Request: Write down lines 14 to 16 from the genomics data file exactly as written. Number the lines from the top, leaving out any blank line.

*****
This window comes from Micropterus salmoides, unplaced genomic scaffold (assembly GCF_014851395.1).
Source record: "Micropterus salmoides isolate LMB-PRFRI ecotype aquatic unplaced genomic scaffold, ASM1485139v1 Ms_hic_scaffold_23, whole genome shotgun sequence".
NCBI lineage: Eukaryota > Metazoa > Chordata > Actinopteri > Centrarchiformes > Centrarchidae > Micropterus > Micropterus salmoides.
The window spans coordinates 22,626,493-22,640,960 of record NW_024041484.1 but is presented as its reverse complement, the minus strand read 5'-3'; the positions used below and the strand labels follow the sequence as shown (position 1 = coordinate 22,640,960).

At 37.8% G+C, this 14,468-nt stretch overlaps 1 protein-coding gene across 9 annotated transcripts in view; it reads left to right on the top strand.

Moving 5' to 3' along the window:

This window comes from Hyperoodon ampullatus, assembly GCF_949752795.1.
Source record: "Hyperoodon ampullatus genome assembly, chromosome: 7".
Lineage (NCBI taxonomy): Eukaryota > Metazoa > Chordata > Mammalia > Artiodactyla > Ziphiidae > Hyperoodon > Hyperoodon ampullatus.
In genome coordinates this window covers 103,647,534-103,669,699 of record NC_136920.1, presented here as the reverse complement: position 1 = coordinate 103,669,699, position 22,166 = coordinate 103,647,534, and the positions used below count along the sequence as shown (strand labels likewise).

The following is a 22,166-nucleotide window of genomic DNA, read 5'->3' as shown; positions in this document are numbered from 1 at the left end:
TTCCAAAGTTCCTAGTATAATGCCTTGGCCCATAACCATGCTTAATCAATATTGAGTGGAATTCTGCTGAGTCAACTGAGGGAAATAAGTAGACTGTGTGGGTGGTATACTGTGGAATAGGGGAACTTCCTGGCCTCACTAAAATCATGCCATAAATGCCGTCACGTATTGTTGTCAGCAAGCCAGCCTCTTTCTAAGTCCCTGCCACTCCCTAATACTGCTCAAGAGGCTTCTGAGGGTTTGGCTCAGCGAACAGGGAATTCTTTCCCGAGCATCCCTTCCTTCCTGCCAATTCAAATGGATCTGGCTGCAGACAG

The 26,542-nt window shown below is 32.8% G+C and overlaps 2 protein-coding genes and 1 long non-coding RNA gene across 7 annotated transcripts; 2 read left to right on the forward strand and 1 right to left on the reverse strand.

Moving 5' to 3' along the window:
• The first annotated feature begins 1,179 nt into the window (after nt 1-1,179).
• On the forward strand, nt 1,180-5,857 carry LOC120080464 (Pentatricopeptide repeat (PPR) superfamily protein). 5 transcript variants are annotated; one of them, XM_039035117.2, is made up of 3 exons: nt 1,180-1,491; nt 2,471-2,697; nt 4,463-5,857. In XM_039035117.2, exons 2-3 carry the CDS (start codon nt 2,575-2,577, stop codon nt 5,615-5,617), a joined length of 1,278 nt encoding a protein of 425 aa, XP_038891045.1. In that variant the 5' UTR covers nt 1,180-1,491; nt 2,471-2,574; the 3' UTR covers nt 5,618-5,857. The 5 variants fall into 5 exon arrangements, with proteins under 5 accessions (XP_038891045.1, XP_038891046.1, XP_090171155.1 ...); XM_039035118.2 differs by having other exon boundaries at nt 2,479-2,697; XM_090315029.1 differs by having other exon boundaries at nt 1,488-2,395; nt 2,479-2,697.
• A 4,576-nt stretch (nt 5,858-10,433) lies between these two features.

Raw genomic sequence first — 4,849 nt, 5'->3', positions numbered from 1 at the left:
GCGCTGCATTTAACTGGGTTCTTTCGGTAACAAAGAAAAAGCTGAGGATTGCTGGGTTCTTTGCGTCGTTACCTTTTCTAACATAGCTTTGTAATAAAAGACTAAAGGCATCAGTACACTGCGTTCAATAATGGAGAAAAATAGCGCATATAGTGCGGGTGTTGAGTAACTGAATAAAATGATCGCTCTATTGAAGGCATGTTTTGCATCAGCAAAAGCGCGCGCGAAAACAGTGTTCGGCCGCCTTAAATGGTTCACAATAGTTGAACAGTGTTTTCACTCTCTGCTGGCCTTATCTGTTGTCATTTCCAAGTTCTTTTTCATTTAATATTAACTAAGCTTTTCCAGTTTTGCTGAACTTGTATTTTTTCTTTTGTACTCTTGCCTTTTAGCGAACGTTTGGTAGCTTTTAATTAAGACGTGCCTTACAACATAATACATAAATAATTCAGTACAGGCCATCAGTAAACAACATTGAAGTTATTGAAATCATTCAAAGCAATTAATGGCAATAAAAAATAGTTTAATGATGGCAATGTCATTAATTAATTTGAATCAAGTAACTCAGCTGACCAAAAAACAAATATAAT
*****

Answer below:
Moving 5' to 3' along the window:
• The first annotated feature begins 1,179 nt into the window (after nt 1-1,179).
• On the forward strand, nt 1,180-5,857 carry LOC120080464 (Pentatricopeptide repeat (PPR) superfamily protein). 5 transcript variants are annotated; one of them, XM_039035117.2, is made up of 3 exons: nt 1,180-1,491; nt 2,471-2,697; nt 4,463-5,857. In XM_039035117.2, exons 2-3 carry the CDS (start codon nt 2,575-2,577, stop codon nt 5,615-5,617), a joined length of 1,278 nt encoding a protein of 425 aa, XP_038891045.1. In that variant the 5' UTR covers nt 1,180-1,491; nt 2,471-2,574; the 3' UTR covers nt 5,618-5,857. The 5 variants fall into 5 exon arrangements, with proteins under 5 accessions (XP_038891045.1, XP_038891046.1, XP_090171155.1 ...); XM_039035118.2 differs by having other exon boundaries at nt 2,479-2,697; XM_090315029.1 differs by having other exon boundaries at nt 1,488-2,395; nt 2,479-2,697.